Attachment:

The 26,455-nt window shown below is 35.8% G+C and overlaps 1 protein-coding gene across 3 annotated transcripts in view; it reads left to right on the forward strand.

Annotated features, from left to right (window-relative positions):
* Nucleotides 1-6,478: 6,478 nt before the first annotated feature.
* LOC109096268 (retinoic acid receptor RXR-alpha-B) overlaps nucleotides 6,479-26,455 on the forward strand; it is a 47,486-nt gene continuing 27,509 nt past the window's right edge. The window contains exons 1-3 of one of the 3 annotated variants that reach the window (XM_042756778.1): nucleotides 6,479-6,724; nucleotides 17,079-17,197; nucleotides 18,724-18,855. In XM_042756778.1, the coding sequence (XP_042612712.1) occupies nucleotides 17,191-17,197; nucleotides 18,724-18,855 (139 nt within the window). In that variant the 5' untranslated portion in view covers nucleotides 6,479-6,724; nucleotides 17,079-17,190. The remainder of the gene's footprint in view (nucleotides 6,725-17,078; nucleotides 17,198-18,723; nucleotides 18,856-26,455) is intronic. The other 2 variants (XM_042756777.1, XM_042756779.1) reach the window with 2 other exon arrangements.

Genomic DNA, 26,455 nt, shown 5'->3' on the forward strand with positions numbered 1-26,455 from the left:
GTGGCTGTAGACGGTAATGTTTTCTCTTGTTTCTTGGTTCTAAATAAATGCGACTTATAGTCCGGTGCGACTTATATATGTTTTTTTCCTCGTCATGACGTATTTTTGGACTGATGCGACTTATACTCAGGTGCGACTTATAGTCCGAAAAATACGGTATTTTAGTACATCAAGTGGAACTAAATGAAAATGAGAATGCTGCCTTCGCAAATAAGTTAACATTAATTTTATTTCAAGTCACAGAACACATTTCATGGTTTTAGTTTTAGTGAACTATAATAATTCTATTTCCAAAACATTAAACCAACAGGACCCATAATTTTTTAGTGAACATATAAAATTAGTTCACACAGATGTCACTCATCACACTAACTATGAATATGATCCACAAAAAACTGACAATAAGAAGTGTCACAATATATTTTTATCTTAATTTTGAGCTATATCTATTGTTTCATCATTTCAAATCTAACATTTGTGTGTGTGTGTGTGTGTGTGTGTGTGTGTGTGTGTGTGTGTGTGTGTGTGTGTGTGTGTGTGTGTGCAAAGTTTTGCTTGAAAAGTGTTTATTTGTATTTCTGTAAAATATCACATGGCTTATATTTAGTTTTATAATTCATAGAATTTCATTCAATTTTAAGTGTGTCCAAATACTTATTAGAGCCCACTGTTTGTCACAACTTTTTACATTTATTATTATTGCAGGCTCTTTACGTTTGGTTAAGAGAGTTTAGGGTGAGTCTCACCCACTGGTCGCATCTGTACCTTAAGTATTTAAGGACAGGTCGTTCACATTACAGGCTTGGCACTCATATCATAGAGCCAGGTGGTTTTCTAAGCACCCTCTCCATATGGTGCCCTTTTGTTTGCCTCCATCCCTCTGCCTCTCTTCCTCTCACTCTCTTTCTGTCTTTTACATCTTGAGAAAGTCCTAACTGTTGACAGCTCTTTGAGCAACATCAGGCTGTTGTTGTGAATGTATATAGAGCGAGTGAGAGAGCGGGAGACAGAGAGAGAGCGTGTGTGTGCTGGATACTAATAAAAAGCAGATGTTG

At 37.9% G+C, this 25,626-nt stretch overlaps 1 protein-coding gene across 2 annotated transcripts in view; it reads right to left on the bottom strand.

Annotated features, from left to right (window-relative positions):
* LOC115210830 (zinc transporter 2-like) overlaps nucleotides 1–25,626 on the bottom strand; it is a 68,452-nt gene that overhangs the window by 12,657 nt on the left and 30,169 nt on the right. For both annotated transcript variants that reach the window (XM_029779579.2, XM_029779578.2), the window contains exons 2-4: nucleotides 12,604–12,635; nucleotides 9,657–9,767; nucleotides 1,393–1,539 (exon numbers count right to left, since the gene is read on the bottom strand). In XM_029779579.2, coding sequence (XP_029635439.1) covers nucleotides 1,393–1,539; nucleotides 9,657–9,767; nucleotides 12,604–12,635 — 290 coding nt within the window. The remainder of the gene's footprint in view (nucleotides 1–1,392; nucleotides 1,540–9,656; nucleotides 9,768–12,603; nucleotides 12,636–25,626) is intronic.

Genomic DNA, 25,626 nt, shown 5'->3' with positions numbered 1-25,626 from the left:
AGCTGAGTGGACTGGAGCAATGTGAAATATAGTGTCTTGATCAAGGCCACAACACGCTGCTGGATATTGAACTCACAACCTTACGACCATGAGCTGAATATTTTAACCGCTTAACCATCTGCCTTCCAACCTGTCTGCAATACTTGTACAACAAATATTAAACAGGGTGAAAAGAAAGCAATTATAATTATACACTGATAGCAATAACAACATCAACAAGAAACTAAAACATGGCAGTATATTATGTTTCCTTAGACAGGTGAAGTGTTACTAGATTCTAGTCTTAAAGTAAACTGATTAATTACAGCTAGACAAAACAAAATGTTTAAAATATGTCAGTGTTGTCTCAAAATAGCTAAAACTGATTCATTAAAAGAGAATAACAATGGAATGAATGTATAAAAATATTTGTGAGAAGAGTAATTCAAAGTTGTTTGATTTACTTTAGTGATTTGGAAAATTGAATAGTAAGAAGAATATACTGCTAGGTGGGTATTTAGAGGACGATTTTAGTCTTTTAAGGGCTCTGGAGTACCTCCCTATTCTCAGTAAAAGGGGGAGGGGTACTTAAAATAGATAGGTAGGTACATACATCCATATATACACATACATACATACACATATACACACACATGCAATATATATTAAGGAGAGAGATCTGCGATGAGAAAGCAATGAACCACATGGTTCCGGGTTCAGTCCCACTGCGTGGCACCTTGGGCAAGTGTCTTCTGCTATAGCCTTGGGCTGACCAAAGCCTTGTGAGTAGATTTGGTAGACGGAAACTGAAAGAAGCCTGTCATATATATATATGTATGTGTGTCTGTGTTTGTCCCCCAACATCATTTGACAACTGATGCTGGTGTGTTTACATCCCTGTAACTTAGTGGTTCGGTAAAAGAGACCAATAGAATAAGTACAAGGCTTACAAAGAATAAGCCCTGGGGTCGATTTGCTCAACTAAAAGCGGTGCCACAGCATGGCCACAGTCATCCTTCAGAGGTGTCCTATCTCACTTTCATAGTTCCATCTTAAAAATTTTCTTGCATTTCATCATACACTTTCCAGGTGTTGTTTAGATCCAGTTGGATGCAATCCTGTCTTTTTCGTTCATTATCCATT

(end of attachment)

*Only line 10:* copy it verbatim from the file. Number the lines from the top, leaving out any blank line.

Genomic DNA, 25,626 nt, shown 5'->3' with positions numbered 1-25,626 from the left: